Tuesday, July 12, 2011

Through the Master’s Eyes

Barefoot Trails presents Through the Master’s Eyes

Thursday, July 7th, 2011

This note was written in response to some negative criticisms of a photograph I posted of myself and another woman in an erotic pose. Unlike the catch phrase however, criticism is not always constructive, as it is used to shroud morally judgmental points of view, as well as racist, sexist and homophobic ones.

Because I was accused of contributing to the objectification of women, I sought to explore objectification as a gendered concept and specifically how it applies to art.


"Ways of Seeing" - a breakthrough documentary by John Berger, outlining the historical nature of the objectification of women in art from the Victorian ages to modern day.

Art critic John Peter Berger in his video essay Ways of Seeing (I-IV parts are available for view) attempted to debunk the female nude. His work won the Booker Prize in 1972 and is often still used as a college text. Berger’s basic premise is that the female body has been interpreted through a particular lens … a male lens, not only by the audience but by the artists themselves.

Writer Stephanie Leitch and another woman in the "photo booth" at Erotic Art Week in Trinidad 2010.

Berger’s discussion pivoted around the male gaze, which refers to the objectification of the female body by a male seer. In a male dominated (art) world, women were portrayed in ‘classical’/European art as looking outward, as if on display – inviting/desiring the gaze of a male audience; seeking their approval for her beauty, body or nakedness. This tradition can also easily be identified in modern art forms such as pornography, with female actors and models being called to “make love to the camera”, as opposed to a person. Male control of female bodies either by the brush or by the lens and how these bodies are sexualized and interpreted through patriarchal paradigms is an age old story. In the picture (above), neither ‘actor’ seeks the camera for recognition of how their bodies – or sexualities are being perceived or consumed. No parts are exposed, no touch ups or airbrushing have been applied and there is no selling of product - bodies or otherwise. These are some of the characteristics that separate erotica from pornography…art from exploitation. The image is intimate as well as sexy, just as it is strong and liberating.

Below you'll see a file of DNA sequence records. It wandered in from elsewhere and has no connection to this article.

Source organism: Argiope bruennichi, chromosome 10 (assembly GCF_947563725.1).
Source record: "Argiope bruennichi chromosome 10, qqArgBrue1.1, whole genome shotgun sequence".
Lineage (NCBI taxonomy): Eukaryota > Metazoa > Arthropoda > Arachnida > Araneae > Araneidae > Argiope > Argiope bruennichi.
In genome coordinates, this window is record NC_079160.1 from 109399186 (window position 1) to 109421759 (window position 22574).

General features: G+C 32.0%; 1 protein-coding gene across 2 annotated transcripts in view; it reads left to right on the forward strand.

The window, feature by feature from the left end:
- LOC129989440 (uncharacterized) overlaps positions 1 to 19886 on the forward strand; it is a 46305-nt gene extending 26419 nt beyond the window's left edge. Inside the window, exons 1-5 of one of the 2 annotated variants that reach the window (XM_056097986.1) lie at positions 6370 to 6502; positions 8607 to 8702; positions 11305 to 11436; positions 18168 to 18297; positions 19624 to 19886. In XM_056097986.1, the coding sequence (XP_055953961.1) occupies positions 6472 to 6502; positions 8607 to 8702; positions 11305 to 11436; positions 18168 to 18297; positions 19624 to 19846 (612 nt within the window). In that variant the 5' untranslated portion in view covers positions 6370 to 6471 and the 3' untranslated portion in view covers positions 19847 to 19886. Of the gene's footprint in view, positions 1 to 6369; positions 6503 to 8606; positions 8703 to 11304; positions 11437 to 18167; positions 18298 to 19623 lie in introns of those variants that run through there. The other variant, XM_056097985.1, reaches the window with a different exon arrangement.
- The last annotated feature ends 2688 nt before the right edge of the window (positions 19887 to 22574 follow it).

It is a widely held myth that heterosexist societies are typically more sympathetic to lesbians than they are to gay men, while in reality, female/lesbian sexuality is fetishized, exploited and distorted by heterosexual men. The image may still meet with disapproval from some male and female seers as it remains outside of patriarchal control and the heterosexual paradigm. Assuming that the image is more acceptable based on the sex of the actors is therefore based on hegemonic (i.e. homophobic and heterosexist) notions of acceptability.

Below are a collection of images that John Berger’s documentary explores comprehensively, the imagery spans from the Victorian period to modern representations of the female nude.

On the other extreme exists the puritanical interpretation, with female purity as a gendered concept being used by religions old and new, as a tool of making women ashamed of their bodies, its natural functions and sexuality.

This does not mean however that the image determines the sexuality of the actors, which is in fact irrelevant. The image does not make either woman lesbian and in similar fashion, the sexuality of the seer should not determine the credibility or appreciation of the art.

I am proud to have contributed such a powerful image to Trinidad and Tobago’s visual landscape and affirm sisterhood with all women who have dared to live outside the boxes of, patriarchy, religious puritanism, sexism and homophobia.

The Master’s tools will never dismantle the master’s house” Audre Lorde

Originally Published by Arc Magazine

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